Ace Ventura Jr: Pet Detective (DVD)
Funny runs in the family! Like father, like son. When a baby panda is stolen from the local zoo -- and his mother is the prime suspect -- only one man, or rather boy, can fill the oversized shoes of his father. But don't worry, Ace Ventura Jr: Pet Detective is on the case!
When you're 12 years old, it's hard to know who you are and what you want to be, but one thing's for certain: you can't fight what comes naturally. In Ace's (Josh Flitter) case, it's an affinity for animals and an overwhelming desire to reunite lost pets with their grieving owners. When neighborhood pets go missing and then Ace's mom (Ann Cusack) is arrested for allegedly stealing a rare Chinese panda, Ace promises his mom that he'll try to be a normal kid and stop sleuthing for lost animals. When Ace's eccentric, animal-loving Grandpa comes to take care of him, Ace discovers that his father was also a pet detective and heeds his Grandfather's advice to "be who you are meant to be." No way can Ace stay out of the pet detective game now--especially since the lackluster efforts of law enforcement mean it's up to him to get his mom acquitted. He teams up with his neighbor and adolescent crush Laura (Emma Lockhart) and the brainy A-Plus (Austin Rogers) and they set out to find out who stole the rare panda and their schoolmates' pets. While their methods are unprofessional and sometimes downright nonsensical, their investigations are effective. This children's remake of Jim Carrey's 1994 classic Ace Ventura: Pet Detective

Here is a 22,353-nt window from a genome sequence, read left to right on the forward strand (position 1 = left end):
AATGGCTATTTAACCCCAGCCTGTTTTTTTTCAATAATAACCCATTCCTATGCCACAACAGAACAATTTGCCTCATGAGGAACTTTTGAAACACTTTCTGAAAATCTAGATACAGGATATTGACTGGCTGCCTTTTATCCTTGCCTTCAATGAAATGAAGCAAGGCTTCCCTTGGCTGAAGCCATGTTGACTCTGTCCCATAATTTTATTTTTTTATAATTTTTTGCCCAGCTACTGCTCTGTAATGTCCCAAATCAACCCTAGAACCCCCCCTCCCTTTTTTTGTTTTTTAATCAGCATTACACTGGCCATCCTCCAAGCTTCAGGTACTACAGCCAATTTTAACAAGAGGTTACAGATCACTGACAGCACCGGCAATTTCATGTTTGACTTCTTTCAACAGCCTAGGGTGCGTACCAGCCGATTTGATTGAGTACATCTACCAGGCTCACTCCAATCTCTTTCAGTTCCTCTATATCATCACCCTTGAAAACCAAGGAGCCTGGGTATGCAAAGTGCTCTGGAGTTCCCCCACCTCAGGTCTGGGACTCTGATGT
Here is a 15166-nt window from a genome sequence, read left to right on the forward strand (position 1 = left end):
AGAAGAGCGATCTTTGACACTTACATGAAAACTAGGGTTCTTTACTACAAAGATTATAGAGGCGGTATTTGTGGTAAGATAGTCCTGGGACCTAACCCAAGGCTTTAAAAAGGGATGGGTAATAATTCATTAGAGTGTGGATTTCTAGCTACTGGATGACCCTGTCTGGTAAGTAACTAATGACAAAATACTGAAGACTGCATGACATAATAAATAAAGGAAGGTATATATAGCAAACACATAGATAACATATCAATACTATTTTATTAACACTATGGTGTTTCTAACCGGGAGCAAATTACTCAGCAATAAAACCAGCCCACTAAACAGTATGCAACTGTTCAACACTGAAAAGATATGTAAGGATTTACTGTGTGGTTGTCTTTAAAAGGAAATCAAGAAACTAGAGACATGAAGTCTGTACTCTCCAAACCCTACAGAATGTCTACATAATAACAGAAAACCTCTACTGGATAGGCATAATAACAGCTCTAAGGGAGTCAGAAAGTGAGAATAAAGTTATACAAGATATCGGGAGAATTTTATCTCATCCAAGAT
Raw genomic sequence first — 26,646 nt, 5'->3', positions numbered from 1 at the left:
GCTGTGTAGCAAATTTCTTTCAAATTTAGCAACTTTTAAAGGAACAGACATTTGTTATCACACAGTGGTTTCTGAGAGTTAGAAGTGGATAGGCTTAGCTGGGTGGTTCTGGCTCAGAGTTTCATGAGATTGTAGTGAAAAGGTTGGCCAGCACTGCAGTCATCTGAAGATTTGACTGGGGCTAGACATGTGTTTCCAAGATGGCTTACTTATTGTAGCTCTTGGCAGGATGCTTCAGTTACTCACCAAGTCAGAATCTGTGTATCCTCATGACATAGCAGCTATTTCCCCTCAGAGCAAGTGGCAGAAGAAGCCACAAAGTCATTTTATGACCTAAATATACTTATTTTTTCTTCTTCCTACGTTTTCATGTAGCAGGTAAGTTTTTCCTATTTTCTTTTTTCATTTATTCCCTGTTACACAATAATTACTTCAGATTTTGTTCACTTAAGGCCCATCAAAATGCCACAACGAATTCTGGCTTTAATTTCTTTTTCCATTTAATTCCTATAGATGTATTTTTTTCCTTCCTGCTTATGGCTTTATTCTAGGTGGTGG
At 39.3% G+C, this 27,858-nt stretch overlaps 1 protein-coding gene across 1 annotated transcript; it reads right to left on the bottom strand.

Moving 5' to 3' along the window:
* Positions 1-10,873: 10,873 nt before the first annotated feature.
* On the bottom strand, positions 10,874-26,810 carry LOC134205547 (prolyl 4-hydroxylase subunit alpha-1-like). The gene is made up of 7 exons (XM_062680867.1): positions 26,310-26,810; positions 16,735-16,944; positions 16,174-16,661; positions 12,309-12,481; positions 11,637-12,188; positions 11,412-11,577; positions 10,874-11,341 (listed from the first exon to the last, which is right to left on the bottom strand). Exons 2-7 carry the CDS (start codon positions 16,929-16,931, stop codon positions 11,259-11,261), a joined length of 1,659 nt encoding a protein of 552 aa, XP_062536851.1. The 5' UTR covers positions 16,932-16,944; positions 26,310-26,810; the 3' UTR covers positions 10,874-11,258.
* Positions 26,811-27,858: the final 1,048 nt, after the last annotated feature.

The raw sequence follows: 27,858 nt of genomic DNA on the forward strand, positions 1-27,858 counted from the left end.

stays true to its inspiration with an abundance of slapstick comedy and a rather shallow plot and Josh Flitter does a good job with the comic role of Ace Ventura Jr. Children ages 5 to 12 will find Ace Ventura: Pet Detective
entertaining and funny and their parents will appreciate the homage to the original, as well as the encouragement to be true to oneself. A multitude of brief special features include a gag reel, extended scenes, and six separate making-of segments highlighting the actors, animals, and trainers and their relationships with one another. --Tami Horiuchi